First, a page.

Actually, I'm not.
If it was a criminally bad shoot then the cop needs to suffer serious consequences. I just differ from the usual small horde of cop-hating freepers here for the same reason I always differ with them - - because I am willing to wait for a full investigation rather than fall hook, line, and sinker for the initial accounts published in some liberal Democrat newspaper. The fact is, "witnesses" can blab until the cows come home, while the cops have to keep their mouths shut until the investigation is complete. Some people give these "witnesses" the "God's honest truth" award whereas I tend to - - within reason - - give the cop the benefit of the doubt until all the facts and testimonies are known. Let the investigation proceed and let's see where it goes.
Again, though, it was the reckless behavior of the driver that put him in a position for a tragedy to occur.
By the way: ...but condemning the cop who has made statements indicating it was a bad shooting.
Seriously? You typed that? I have heard nothing from her. NO statements. One report has the police saying she was asleep while another report quotes "police sources" as saying she waved a police ID out the window. None of the reports are clear, and none directly quote her, which is not surprising in the immediate aftermath of a deadly shooting. I also maintain that whether or not she did indeed wave an ID out the back window is not relevant in the potentially dangerous situation the cops found themselves in at 5 dark-o'clock in the morning. Fact is, she may have been asleep and then woke up and waved her ID, maybe even AFTER the shooting. So, BOTH things could be true. But see, that's where the full and thorough investigation comes in.
Yes willing to wait for a court to convict the cop but not so much for the guy who was killed. He’s already been declared guilty and deserving of the punishment he received via cop.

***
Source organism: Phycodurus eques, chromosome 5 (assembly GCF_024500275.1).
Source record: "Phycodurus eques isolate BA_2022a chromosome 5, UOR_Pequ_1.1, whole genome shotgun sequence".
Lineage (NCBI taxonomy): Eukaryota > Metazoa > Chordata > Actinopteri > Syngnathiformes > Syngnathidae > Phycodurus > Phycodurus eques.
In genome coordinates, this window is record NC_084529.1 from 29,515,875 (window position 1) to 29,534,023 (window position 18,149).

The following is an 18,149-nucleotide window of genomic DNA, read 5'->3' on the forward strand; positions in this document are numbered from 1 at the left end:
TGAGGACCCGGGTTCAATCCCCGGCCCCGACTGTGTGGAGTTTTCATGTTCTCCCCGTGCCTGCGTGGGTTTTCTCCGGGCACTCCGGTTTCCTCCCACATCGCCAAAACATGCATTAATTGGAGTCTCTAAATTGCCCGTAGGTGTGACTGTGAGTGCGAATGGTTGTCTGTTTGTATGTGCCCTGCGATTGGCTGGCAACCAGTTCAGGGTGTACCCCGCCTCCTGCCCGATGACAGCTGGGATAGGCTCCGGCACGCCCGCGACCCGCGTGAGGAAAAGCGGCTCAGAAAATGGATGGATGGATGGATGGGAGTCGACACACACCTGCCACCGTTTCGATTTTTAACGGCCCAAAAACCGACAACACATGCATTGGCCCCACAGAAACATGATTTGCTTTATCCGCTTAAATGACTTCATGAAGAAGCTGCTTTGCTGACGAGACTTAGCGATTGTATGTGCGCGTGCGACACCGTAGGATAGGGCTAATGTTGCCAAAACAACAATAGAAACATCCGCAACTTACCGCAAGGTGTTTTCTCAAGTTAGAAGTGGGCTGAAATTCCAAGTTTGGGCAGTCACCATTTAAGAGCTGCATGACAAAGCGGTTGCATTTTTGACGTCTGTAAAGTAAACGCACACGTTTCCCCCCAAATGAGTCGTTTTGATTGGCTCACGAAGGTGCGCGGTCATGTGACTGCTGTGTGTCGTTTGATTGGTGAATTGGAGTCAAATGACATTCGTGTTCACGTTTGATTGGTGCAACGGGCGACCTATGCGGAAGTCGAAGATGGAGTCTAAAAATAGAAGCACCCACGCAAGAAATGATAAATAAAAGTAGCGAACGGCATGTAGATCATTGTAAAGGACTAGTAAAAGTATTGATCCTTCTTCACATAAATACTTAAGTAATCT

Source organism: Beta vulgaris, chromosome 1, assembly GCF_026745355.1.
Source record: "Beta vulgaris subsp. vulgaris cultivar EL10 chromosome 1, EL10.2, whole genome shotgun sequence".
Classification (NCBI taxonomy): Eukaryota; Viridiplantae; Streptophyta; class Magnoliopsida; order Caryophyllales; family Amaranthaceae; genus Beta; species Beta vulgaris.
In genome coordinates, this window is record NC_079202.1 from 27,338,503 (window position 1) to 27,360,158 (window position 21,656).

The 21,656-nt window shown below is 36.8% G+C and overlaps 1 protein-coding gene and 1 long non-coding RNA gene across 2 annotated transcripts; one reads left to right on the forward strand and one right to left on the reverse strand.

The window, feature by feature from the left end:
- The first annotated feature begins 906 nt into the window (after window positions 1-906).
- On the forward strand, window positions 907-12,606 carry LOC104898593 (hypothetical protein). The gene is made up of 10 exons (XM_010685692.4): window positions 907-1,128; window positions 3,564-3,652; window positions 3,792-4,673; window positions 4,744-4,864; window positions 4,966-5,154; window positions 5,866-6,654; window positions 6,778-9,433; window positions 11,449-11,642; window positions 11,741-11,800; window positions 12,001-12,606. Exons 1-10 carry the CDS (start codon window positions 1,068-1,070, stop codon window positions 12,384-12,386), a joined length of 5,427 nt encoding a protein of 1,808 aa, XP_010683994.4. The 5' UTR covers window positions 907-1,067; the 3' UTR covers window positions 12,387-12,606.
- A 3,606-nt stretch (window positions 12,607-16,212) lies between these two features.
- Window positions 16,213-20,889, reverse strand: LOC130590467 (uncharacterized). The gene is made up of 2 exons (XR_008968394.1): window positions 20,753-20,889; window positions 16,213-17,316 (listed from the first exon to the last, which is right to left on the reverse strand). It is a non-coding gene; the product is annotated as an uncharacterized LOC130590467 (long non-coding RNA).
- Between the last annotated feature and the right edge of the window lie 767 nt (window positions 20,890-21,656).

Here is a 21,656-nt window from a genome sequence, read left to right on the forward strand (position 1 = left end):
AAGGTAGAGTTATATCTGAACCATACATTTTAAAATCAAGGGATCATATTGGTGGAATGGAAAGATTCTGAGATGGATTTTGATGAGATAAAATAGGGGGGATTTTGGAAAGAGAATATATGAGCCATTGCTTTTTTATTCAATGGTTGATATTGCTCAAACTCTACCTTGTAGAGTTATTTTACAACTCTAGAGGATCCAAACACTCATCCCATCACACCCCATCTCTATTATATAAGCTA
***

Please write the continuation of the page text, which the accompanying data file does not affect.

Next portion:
But according to Dorothy Garcia, 74, one of the plaintiffs in the lawsuit, Hamdy was one of several officers who broke down her front door in pursuit of her grandson, who they mistakenly believed was involved in a violent crime.
Garcia identified Hamdy after being shown his photograph by reporters on Friday.
“They stormed up. They were screaming,” Garcia said. She answered the door and the officers demanded to see her grandson, Tyrell Garcia, who was then 23.
When Ms. Garcia refused to let them in her house without a warrant, Hassan and the other officers began forcing their way into the house, she said. The officers broke down the door and chased after Tyrell, who hid in a neighbor’s garage.
According to the lawsuit, the teen surrendered and walked out of the garage peacefully, but was thrown to the ground and beaten by officers. A police dog was allowed to bite him repeatedly, the complaint said.
Several minor criminal charges were filed against Garcia for fleeing the police, but were later dropped, said Lichtmacher, the attorney. Garcia was cleared of any involvement in the crime that prompted the initial search.
“They were extremely aggressive with very little information,” Lichtmacher said. “They had no warrant. It was a very strange incident.”
Start by checking out 3/4 of the posts on this thread to see who's already been convicted.
By you and the other posters who excuse any behavior from law enforcement.
That is some sound sleeper, what with the sirens going off all around them during the traffic stop.
You would have to be passed out not awaken to police sirens today with their deafening volume.
She was most definitely NOT asleep.
According to the story:
...officers activated lights and sirens and yelled at Mr. Polanco to pull over, but he sped up and continued driving, which escalated the officers level of alertness. He was a danger to other motorists on the road, Mr. Karasyk said. A reasonable person doesnt refuse to pull over in response to a police vehicle flashing lights and sirens. They actually had to box him in and pull him over.
I agree. I cannot believe that woman was still passed out drunk in the back seat with all that racket going on when they finally forced the guy to pull over.
So you are saying that she must have been awake, right?
Also, it says they had the guy boxed in. What was the urgency of approaching the vehicle with weapon drawn? Why not have the passengers exit the car and lie down on the pavement?